Two of Australia's leading authorities on labour law say businesses have the power to compel their staff to get vaccinated against COVID-19 under workplace laws that enable them to make "lawful and reasonable" directions to employees.
But employers are looking to the federal government to provide clear direction before testing this complex area of the legal system, wary of being seen to infringing on individual rights.
Discussions between the government, unions and businesses on the vaccine rollout, which is expected to begin in March, have already started but are not yet at a formal level.
Australia has not rushed a vaccine through its approval process as the government works to build confidence in its safety.Credit:AP
Conversations about the vaccine have assumed a new urgency as Victoria and NSW both grapple with coronavirus cases, which have sparked clusters in workplaces including meatworks and nursing homes in previous waves of the virus.
Barrister Ian Neil SC and RMIT University academic Anthony Forsyth said employers had the power to issue "lawful and reasonable" directions that could be used to compel staff to get vaccinated, but the law had not been tested in court for that purpose.
Mr Neil went further, saying employers' work health and safety responsibilities likely extended to requiring staff vaccinations.
"Do they have a positive obligation to require employees to be vaccinated once they become available to satisfy their obligations towards other employees?" Mr Neil said. "It's a question that has never been posed or answered [in court], but my view is that the answer is yes."
Employees who refused could be dismissed, though that would not extend to people with allergies, Mr Neil said. Professor Forsyth said things were also more complicated where someone with anti-vaccination beliefs rejected the vaccine without a valid health reason.
"They might argue discrimination on grounds of political or religious beliefs if dismissed by their employer for not getting vaccinated," he said. Courts would assess the legitimacy of that claim.
In the closest parallel case, Fair Work commissioner Ingrid Asbury ruled in November that it was "at least … arguable" that a childcare centre that sacked a worker for refusing a flu jab was in the right because it was seeking to protect the children in its care.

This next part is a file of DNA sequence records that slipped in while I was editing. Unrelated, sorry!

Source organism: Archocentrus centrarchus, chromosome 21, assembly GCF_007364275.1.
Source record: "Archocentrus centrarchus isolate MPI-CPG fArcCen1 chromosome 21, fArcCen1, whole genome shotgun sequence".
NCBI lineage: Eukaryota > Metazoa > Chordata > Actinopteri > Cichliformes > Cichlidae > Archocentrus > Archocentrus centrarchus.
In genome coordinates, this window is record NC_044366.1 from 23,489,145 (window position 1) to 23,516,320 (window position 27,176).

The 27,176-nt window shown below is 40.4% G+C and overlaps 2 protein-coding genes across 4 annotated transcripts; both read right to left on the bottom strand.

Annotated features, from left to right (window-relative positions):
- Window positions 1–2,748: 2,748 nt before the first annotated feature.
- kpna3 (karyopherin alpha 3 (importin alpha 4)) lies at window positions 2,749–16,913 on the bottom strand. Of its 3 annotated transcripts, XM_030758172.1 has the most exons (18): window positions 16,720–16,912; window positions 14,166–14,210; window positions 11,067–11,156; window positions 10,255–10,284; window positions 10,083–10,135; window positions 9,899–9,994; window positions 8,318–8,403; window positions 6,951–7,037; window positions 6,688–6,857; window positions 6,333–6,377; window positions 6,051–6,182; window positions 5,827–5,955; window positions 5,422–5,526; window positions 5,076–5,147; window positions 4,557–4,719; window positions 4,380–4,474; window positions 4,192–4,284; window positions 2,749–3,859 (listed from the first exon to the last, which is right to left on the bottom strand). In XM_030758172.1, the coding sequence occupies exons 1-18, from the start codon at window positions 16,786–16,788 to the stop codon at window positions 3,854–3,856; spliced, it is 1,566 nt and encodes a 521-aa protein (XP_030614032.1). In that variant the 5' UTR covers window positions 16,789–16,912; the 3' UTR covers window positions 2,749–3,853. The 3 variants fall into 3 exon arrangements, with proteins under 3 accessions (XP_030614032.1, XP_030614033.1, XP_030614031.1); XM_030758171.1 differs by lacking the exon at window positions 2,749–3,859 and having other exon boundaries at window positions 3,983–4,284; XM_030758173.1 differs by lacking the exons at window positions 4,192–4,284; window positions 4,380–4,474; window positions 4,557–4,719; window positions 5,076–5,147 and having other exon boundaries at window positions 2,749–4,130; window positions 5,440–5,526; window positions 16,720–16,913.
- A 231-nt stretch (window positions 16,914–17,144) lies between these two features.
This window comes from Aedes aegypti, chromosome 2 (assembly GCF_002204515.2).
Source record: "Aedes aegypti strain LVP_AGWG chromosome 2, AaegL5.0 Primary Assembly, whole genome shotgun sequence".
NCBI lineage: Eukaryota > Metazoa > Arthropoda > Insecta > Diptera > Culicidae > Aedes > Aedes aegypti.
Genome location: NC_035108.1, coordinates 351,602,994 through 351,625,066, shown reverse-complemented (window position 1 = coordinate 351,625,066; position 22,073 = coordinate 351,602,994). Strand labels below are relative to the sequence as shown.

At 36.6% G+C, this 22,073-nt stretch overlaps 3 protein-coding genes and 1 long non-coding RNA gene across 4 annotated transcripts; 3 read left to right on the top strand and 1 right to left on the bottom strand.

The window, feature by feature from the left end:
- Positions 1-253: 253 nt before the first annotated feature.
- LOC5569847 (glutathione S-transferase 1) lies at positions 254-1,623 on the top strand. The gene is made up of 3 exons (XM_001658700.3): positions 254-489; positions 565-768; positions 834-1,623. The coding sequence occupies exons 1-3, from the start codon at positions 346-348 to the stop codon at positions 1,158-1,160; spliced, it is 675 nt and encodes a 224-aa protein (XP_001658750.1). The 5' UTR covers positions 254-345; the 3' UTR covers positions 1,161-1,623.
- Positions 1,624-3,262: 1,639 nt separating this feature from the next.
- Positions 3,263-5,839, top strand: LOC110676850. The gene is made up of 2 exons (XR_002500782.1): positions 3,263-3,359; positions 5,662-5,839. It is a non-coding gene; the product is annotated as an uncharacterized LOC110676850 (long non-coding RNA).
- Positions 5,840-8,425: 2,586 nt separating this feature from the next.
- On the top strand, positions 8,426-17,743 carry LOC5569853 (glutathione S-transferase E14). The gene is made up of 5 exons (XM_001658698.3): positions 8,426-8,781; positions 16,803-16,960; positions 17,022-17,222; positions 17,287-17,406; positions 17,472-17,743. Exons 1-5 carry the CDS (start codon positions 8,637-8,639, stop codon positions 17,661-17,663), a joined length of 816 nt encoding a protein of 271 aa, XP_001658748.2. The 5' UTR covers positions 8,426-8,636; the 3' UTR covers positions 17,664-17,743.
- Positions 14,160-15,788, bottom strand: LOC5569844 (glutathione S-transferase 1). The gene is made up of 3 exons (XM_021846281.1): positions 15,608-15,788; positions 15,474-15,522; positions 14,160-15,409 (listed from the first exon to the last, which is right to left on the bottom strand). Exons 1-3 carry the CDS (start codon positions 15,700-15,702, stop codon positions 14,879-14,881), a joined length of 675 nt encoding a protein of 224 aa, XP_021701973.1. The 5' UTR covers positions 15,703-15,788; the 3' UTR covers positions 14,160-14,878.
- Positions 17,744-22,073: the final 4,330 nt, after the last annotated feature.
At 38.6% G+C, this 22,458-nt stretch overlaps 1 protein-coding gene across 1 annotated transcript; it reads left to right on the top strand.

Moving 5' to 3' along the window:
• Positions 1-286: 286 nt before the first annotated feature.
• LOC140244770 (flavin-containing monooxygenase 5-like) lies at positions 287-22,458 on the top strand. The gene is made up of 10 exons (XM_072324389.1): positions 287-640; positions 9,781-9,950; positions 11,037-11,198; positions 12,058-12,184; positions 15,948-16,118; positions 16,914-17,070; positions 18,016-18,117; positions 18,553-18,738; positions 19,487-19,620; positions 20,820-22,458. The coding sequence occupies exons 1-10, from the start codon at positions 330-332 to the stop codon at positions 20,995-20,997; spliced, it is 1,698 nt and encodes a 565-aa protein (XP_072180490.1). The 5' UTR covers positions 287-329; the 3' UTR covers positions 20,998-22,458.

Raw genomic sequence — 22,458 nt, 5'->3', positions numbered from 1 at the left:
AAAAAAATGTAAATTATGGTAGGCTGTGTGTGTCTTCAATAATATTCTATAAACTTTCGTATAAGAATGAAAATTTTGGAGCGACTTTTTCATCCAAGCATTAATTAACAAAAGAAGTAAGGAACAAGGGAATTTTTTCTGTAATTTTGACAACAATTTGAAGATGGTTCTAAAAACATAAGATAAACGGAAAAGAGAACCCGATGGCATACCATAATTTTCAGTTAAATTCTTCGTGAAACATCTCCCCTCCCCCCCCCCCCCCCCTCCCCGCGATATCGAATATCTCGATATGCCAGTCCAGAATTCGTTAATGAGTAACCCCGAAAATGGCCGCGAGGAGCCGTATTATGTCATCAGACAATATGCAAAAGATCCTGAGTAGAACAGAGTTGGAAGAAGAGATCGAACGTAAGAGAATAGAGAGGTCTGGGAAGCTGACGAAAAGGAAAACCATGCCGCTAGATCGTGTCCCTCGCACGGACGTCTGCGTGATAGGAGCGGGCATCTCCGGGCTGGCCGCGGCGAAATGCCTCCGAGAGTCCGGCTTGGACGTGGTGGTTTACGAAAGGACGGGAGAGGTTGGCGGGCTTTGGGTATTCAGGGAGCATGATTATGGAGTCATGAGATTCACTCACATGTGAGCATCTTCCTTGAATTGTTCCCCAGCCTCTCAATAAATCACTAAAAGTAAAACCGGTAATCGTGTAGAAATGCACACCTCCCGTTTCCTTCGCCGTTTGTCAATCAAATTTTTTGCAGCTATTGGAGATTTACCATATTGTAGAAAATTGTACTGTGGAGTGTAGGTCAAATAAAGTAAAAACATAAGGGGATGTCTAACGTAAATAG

Vaccines are already mandated by law for health workers in some areas, including under a Victorian law passed this year requiring hospital staff with patient contact to have a full suite of vaccines.
But epidemiologist Professor Raina MacIntyre said most experts did not support making vaccines compulsory across the population.
"Placing strong incentives to vaccinate can raise vaccination levels," Professor MacIntyre said. "We had record levels of influenza vaccine this year, so I think achieving 70 per cent vaccination is feasible without coercive measures."
The chief executive of the National Retail Association, Dominique Lamb, echoed Professor MacIntyre's statement, saying while shop owners were eager for a vaccine she did not support making it mandatory because of human rights concerns.
Ai Group chief executive Innes Willox, who represents about 60,000 firms, said the issue of whether businesses could compel staff to be vaccinated was vexed.
"I think these are going to be really significant issues that are going to need a lot of thought and perhaps government direction," Mr Willox said.
Australian Council of Trade Unions acting secretary Scott Connolly said educating workers, especially those in essential industries who are likely to get it first, about the safety and benefits of vaccines would be the best way to ensure people got a jab.
About 3 million doses of coronavirus vaccines have already been delivered to patients in the United States, according to a Bloomberg analysis, under emergency authorisation while the Australian government is waiting for a full formal check of each type of vaccine it has purchased before releasing them.
The country has secured 143 million doses of several vaccines but will not mandate their use, instead trying to build trust.
"Our goal is always to under promise and over deliver," Health Minister Greg Hunt said. "The number one element in ensuring public confidence [in vaccines] is reassuring the public that all of the safety steps have been taken."
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